What’s worse than a night in a crowded refuge?
(the air, loud with snores, toxic with flatulence)
What’s worse than another night in the same refuge?
the food on Air Canada Rouge.

Air Canada Rouge is a no frills version of a no frills airline. I just travelled with them from Barcelona to Toronto and it was a long nine hours – the on board entertainment system (download an app, sign on to on board Wi-Fi) didn’t work, legroom was minimal, service was begrudging, and as for the food, see above.

Two Poems (Machu Picchu, The Sun God) up at The Galway Review

The nice people at The Galway Review have published two poems of mine (Machu Picchu, The Sun God) . You can check them out here 

(I’m not sure about the photo, one of my daughters tells me that I’m out of focus like “that guy in ‘Deconstructing Harry'” and I should get rid of that “serious poet face”).

 

Of Statues and Limitations

IMG_0521 (3)

Of Statues and Limitations

As we round Lee’s Circle in New Orleans
talk turns to statues
and the topless monument;
the shuttle bus driver tells us
that Robert E. Lee’s statue was removed
under the cover of darkness
by a crew dressed like ninjas,
to avoid recognition.
People woke up the next day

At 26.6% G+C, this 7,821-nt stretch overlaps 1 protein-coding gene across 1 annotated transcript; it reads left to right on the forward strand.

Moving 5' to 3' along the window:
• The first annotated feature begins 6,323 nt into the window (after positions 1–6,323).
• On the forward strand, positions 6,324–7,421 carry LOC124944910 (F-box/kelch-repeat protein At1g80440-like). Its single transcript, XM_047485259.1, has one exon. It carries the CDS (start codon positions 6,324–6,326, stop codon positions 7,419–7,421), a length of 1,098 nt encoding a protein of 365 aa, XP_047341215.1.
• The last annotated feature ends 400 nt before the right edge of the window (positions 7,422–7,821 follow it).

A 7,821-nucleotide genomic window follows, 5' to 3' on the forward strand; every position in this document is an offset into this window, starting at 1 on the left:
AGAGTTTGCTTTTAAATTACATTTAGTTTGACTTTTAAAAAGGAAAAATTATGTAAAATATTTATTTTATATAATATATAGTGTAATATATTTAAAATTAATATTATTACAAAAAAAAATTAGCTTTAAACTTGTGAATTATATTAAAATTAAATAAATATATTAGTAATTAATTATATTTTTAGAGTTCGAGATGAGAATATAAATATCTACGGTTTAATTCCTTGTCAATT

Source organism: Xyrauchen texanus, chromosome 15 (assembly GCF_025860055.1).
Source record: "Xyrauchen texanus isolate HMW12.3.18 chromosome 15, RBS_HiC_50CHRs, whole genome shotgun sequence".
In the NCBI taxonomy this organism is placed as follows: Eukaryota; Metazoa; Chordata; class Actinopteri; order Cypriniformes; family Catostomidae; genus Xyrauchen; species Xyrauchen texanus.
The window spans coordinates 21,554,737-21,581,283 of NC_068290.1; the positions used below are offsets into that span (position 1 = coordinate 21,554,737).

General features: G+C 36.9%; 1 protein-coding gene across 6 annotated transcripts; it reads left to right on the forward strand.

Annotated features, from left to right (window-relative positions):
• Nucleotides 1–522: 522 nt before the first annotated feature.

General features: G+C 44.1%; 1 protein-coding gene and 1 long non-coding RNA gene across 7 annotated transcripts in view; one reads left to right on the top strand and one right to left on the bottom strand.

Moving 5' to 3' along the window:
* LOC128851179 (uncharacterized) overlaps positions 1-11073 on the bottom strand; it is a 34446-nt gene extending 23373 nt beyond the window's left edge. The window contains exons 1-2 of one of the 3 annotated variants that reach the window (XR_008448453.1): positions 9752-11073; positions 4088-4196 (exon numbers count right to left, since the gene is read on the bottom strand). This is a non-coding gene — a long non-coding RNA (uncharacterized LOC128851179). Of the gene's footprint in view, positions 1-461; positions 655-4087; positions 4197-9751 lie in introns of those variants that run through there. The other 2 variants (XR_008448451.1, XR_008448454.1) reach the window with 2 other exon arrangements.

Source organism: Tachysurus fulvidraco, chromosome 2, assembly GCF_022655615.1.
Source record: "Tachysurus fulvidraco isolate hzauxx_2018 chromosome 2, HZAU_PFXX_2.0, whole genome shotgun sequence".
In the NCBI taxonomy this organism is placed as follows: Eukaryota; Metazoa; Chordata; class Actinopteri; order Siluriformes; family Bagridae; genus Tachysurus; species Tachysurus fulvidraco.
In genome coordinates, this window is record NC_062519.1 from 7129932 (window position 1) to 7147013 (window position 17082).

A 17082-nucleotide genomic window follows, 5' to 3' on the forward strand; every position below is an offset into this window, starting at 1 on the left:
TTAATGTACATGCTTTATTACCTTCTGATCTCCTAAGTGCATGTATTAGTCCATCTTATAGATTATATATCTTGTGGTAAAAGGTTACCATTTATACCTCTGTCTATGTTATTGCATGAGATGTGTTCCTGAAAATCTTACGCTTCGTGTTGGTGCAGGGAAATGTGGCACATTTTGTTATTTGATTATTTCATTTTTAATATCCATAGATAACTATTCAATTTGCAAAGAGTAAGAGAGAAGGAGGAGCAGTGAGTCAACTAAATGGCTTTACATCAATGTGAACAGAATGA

to find the statue had disappeared.
A photograph on Wikipedia
shows the statue being removed
in broad daylight by a crane;
reality is nearly always more prosaic.
She also tells us that she grew up in the neighbourhood;
as kids, they just called the monument,
“The Statue”, they did not know or care
who Robert E. Lee was.

In 1966, the IRA blew the statue of Horatio Nelson
off its pedestal on top of Nelson’s Pillar
in the middle of O’Connell Street, Dublin.
To my parents’ generation
Nelson’s Pillar was known simply as “The Pillar”.
(Dubliners are very fond of the definite article:
“How’s the head?”
“Are you still playing the soccer?”)
To them, The Pillar was a landmark
a place to meet your date
en route to one of the cinemas
on O’Connell Street to catch a film (2 syllables)
and perhaps a humid snog
in the back seat when the lights went out.
To the IRA it was a symbol of British Imperialism
of British oppression,
an insult to our patriot dead;
blah, blah, blah, boom!
The IRA was a particularly unsubtle organization.

Is all this just facile juxtaposition,
chopped up prose
masquerading as a poem,
or is there a point?
Yes, yes and yes:
see what I think is
there are people who look up at statues
there are people who believe
statues are looking down on them
and there are people
who look straight ahead
and keep moving forward
into the future,
leaving the past
to its state of disrepair.

 

IMG_1184

 

Top photo taken at the Takashi Murakami exhibition (The octopus eats its own leg) at the Vancouver Art Gallery.

Bottom Photo taken in Medellin, Colombia, statues by Fernando Botero.

Free Associating in New Orleans

Free assoc 1.JPG

Free Associating in New Orleans

The waitress in the restaurant on Frenchmen Street